The Merge is coming, we are at D-1 of the long awaited event by the crypto community. Ethereum is about to change its consensus system. Many hope that the Merge will bring a boost to the bear market. If not, its advent involves a good deal of preparation for stakers. Indeed, some players in the ecosystem are starting to worry about too much centralization of staking on Ethereum.
Ethereum merge: D-1
This Merge planned by Ethereum promises several benefits such as improved efficiency, speed, security and scalability of the network, as well as a reduction in the amount of energy needed for calculations. As a result, it will be able to process more transactions per second and adapt to multiple use cases. Note that at the moment, Ethereum only allows 15 transactions per second. After the Merge, this number will be revised to 100,000.
To do this, the execution layer will be connected to the consensus layer in Proof of Stake. In practice, the consensus layer is provided by the beacon chain. This was launched in December 2020 and has been running in parallel with Ethereum ever since.
Its launch marked the beginning of ETH token staking. Indeed, users are able to block 32 ETH on the beacon chain to participate in the validation process of transactions.
Currently, the beacon chain has no less than 426,000 validators, for 13 million ETH deposited.
In other words, to become a staker on Ethereum, or more precisely to be able to add blocks to the beacon chain, you need to invest at least 32 ETH. This is called “stake”. The stake is necessary to motivate the staker not to disconnect or engage in deliberate collusion.
Nevertheless, the staker is favored by Ethereum. In particular, he will be granted passive income that can go up to 1/8 of the basic reward, as a “proposer” and 7/8 as an “attester”. Of course, the earnings of the staker will depend on the total amount of ETH and the means deployed to stake this cryptocurrency.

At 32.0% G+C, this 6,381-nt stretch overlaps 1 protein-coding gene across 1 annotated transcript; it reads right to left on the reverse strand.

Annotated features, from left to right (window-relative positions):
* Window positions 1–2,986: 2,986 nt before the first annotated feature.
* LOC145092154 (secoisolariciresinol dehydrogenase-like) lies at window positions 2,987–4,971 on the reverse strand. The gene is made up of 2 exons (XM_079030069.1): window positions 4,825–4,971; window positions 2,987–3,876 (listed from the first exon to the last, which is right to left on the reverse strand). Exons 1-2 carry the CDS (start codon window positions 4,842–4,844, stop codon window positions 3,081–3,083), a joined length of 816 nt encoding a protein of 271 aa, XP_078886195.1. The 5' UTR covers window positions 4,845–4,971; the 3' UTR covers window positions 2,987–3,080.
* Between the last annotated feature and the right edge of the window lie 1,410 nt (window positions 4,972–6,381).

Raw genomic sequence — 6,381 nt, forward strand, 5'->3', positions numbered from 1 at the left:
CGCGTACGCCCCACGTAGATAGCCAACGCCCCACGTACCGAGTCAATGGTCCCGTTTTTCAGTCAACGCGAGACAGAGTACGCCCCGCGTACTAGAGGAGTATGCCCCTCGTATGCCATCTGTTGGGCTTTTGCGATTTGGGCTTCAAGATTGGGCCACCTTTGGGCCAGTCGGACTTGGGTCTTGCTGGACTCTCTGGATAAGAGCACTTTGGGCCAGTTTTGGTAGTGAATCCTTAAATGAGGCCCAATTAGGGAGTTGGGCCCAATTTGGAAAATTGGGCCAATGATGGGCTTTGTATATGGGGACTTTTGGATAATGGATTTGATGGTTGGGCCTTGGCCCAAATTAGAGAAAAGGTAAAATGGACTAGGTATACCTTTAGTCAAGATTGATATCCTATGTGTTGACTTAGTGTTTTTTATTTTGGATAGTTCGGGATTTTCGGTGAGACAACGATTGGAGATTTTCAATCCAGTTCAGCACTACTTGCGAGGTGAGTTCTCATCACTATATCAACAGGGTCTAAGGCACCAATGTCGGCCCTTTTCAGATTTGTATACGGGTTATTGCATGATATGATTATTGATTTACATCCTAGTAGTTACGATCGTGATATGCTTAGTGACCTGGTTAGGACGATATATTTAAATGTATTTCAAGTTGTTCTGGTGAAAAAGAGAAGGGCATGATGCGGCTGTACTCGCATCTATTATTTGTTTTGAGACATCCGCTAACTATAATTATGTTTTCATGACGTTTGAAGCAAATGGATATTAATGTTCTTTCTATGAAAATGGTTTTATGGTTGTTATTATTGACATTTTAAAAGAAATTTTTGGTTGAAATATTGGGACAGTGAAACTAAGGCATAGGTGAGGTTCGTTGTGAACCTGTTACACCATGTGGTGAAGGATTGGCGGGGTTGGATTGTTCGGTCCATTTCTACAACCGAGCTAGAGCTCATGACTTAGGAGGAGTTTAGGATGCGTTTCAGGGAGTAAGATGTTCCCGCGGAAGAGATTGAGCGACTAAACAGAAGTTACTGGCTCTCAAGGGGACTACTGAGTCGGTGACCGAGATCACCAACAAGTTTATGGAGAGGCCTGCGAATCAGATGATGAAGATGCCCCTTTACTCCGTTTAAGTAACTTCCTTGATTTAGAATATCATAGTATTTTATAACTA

The 5 main staking pools
However, users who do not have access to these 32 ETH can also participate in the validation process.
To do so, they can join two types of staking pools:
Centralized staking pools, operated by Coinbase, Kraken or Binance. The so-called “liquid” staking pools, operated by protocols such as Lido or RocketPool.
However, the use of these infrastructures, although facilitating access, creates a major problem of centralization.
Indeed, according to cointelegraph, the five main staking pools represent 64% of all ETH staked on the beacon chain, including :
- Lido Finance: 31%.
- Unlabelled: 23% of the total
- Coinbase: 15% of the total
- Kraken: 8.5
- Binance: 6.75
However, this centralization has raised several concerns from the community.
First, pools belonging to centralized exchanges are subject to regulatory constraints. Therefore, too much centralization around these players could be dangerous for censorship resistance.
Second, centralization around these pools raises concerns about client diversification. Indeed, unlike many blockchains, Ethereum has several software clients. This diversity was put in place to reduce dependence on a single client.
However, staking pools are not the best students in terms of diversification. Indeed, most of them use the Prysm client, resulting in centralization around it.
Other concerns are rising alongside The Merge. For example, a researcher has discovered that it is possible that some validators produce two blocks in a row. A situation that could prove to be an attack vector.
Currently, there are about 13.39 million ETH stacked, which is 11% of the total supply of ethers in circulation.